Is regulation killing the medical software innovation?

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Once in a while, I stumble on interesting blog posts (either on Twitter) or through recommendations from a community powered website. It merits a deep consideration and often requires a thorough analysis in the ideas.

I have been writing on the open source and forks and the stupid copyright licenses that accompany them. You just need one lawyer to spoil the party!

Jokes apart, regulation is essential, but the extent of regulation is debatable. We test those assertions in the court of law about its applicability. For example, what’s the point of having an AI based “radiology software” to “diagnose” and then generate “false reports”? I think the idea germinated in the mind of a busy radiologist who was fed up of the grunt of looking at “normal chest Xray” and it quickly created a raft of “startups”.

Here’s one giveaway for a startup looking at the AI in radiology- always remember that it is an actual human behind the image and you need to be aware of the real-world implications. I have sat through presentations of some start-ups trying to accomplish “everything” from a presentation deck without committing the first line of code to accomplish at least one thing first. There is no point in naming names, but the VC was hawking the “product” to get easy money upfront. In retrospect, I refused. It didn’t feel right in my metric of focusing on the niche.

Coming back to the regulation. Here’s wan interesting quote from the author:

Having perfect software is a utopic scenario. Software is never perfect. And even if most people build safe stuff most of the time, just a small group of reckless individuals is enough to cause disaster.
That’s where regulation comes in. Regulation basically says: “Hey, this one company screwed up big time recently, so from now on, every company has to comply with this list of things we came up with. Those measures will surely prevent that from happening again!”.
And that sucks. Because what did we do? We took the maximum observed stupidity of our society (writing buggy code that emits radiation) and now we assume that 1) everyone else is just as stupid and 2) that some rules we came up with will prevent the problem in the future.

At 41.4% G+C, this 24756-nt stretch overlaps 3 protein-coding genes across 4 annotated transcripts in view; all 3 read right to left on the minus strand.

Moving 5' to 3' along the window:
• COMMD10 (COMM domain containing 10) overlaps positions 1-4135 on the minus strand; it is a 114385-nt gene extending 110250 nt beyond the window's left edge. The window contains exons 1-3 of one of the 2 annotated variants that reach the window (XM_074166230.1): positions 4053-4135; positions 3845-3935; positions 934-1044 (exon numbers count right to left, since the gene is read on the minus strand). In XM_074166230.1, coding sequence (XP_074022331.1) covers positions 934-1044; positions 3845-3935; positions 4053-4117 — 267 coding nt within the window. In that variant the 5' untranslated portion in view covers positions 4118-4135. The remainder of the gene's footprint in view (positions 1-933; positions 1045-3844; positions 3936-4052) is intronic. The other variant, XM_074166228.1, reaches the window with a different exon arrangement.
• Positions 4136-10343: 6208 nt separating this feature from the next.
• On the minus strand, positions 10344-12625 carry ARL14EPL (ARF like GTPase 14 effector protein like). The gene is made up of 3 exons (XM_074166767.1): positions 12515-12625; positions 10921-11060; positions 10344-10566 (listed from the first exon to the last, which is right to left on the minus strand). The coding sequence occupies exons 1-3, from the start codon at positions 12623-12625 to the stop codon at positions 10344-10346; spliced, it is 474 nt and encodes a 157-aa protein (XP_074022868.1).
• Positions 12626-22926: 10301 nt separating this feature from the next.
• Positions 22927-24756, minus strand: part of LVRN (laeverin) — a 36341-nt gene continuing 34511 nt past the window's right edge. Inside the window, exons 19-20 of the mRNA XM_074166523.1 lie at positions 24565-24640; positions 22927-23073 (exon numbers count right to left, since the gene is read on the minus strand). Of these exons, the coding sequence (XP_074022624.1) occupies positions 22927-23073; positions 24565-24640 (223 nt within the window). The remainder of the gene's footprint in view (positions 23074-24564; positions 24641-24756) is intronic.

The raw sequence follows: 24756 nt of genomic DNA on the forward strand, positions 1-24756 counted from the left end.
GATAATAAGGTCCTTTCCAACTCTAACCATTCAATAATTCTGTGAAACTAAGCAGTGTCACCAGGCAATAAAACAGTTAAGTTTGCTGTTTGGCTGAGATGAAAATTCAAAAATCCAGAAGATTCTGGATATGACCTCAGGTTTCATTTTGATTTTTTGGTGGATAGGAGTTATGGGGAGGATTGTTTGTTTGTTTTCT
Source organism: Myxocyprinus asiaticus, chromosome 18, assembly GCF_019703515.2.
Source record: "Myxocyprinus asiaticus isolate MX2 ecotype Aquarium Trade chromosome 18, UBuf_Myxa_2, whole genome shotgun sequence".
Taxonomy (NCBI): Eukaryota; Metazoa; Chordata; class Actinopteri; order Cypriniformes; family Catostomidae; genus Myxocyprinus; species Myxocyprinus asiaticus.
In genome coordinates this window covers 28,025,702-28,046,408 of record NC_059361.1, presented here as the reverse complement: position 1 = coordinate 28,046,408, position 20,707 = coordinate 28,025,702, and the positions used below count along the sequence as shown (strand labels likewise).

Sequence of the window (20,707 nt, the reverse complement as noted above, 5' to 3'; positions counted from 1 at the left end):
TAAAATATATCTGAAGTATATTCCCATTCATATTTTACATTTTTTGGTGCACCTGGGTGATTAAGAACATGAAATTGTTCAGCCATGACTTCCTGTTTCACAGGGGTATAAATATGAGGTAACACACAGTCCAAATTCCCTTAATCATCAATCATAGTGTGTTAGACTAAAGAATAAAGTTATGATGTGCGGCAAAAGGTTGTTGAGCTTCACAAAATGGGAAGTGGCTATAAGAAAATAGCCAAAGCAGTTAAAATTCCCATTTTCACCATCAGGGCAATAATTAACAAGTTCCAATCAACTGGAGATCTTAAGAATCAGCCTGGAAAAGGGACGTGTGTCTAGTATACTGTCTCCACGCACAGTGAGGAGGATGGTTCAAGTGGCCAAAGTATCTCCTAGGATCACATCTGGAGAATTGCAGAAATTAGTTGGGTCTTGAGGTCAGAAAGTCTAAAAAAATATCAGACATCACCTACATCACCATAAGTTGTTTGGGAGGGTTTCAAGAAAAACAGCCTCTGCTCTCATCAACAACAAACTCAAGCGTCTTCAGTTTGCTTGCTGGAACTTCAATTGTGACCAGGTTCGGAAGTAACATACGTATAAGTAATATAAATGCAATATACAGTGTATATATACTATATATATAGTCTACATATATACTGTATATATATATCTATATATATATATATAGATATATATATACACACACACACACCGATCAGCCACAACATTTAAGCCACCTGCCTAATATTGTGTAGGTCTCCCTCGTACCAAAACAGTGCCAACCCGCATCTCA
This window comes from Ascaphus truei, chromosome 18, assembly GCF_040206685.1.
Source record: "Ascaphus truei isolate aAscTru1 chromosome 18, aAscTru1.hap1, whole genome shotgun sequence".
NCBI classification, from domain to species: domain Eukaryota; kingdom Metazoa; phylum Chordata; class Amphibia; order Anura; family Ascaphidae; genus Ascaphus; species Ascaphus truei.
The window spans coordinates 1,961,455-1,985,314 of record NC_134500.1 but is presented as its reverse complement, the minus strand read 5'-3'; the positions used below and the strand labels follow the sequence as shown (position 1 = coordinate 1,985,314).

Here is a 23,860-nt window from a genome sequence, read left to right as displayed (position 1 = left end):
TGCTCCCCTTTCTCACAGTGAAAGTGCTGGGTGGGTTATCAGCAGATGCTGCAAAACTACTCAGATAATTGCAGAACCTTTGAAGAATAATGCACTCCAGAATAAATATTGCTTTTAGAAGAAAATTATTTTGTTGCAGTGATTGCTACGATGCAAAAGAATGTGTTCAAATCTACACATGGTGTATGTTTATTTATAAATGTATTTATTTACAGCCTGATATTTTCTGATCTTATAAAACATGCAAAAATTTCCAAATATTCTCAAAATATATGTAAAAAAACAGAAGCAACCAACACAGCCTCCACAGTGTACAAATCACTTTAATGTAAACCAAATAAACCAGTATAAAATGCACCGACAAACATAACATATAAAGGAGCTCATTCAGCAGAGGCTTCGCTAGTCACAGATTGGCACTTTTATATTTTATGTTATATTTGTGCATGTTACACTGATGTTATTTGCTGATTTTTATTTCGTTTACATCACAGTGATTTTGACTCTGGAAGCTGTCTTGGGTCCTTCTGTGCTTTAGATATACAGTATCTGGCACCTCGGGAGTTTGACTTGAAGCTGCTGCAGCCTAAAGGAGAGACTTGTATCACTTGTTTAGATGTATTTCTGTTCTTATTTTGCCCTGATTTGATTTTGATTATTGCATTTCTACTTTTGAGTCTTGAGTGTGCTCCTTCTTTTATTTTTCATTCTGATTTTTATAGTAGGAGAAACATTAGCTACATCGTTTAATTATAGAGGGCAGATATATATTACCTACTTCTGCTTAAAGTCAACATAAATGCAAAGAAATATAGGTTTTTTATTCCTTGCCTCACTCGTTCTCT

I am not sure if the regulatory authorities are examining the code. If they are examining just the documentation which states how the code is being run, well, that’s utterly stupid. Therefore, the trust in the government agencies has to be implicit by holding the code in “escrow” and not use the code for anything else.

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Here’s when the author describes the complexity in software leading to more audits and possibly delaying it for the end users.

Building medical software has tons of additional overhead. This leads to slower development, additional hires and more audits. What do companies need when development slows down, head count increases and auditors knock on your door? Right – more money.
Only companies with a lot of funding (and time) are able to enter the market. A two-person startup can’t afford to hire expensive staff for regulatory compliance. And they sure as hell can’t afford to put countless man-hours into documenting regulatory-compliant processes! What sort of processes do you need in a two-person startup, anyway?

I think the reason is more complex than just being a “well-funded” company. For example, the existing duopolies in the radiation equipment machinery- they palm off the PhD thesis and monetise the “innovations”. Or “acqui-hire” the “startups” with ideas. The well-funded companies have “ongoing existing relationships” with the regulators and there is no way to independently verify the assertions.

I think the better way forward is to open source the code and the hardware through regulation. The “android” model of making the smartphones can be looked at in earnest define the path forward for improving accessibility.

I understand that these ideas are perhaps too radical, but we haven’t seen potential breakthroughs happening in a long time. The only major shift was from 2D era to modulation, and that was nearly 30 years back. I see a lot of senior colleagues crowing and he hawing about DIBH but that’s unproven in the clinical domain.

Here’s something about what the author points out in the blog with parallels from aviation. Acceptable failures and engineering have progressed to a point where it is relatively safe to fly, and I’d second that. Boeing Max Fiasco is because of an engineering company trying to turn into a “sales company that also manufactures planes” scenario and lost its roots.

Safe engineering is mercifully coming back in the vogue and hopefully safe software and hardware will be back in parlance too.

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Hence, I have always remained a huge fan of micro-kernel architecture. Remember that BlackBerry 10 pioneered the UI interfaces we see now in iPhone. QNX was fascinating because it wasn’t “fault-tolerant”. Kernels are buggy with more complexity added in. BlackBerry 10 failed because of inept marketing and ironically because developers couldn’t palm off the user data because of complex restrictions around the code. Circa 2012. Almost a decade earlier.

To surmise, regulation is essential, but it requires a radical overhaul of how it is administered to allow software “progress” and allow “innovation”. We can trim the costs of compliance to allow wider dissemination of applicability of technology.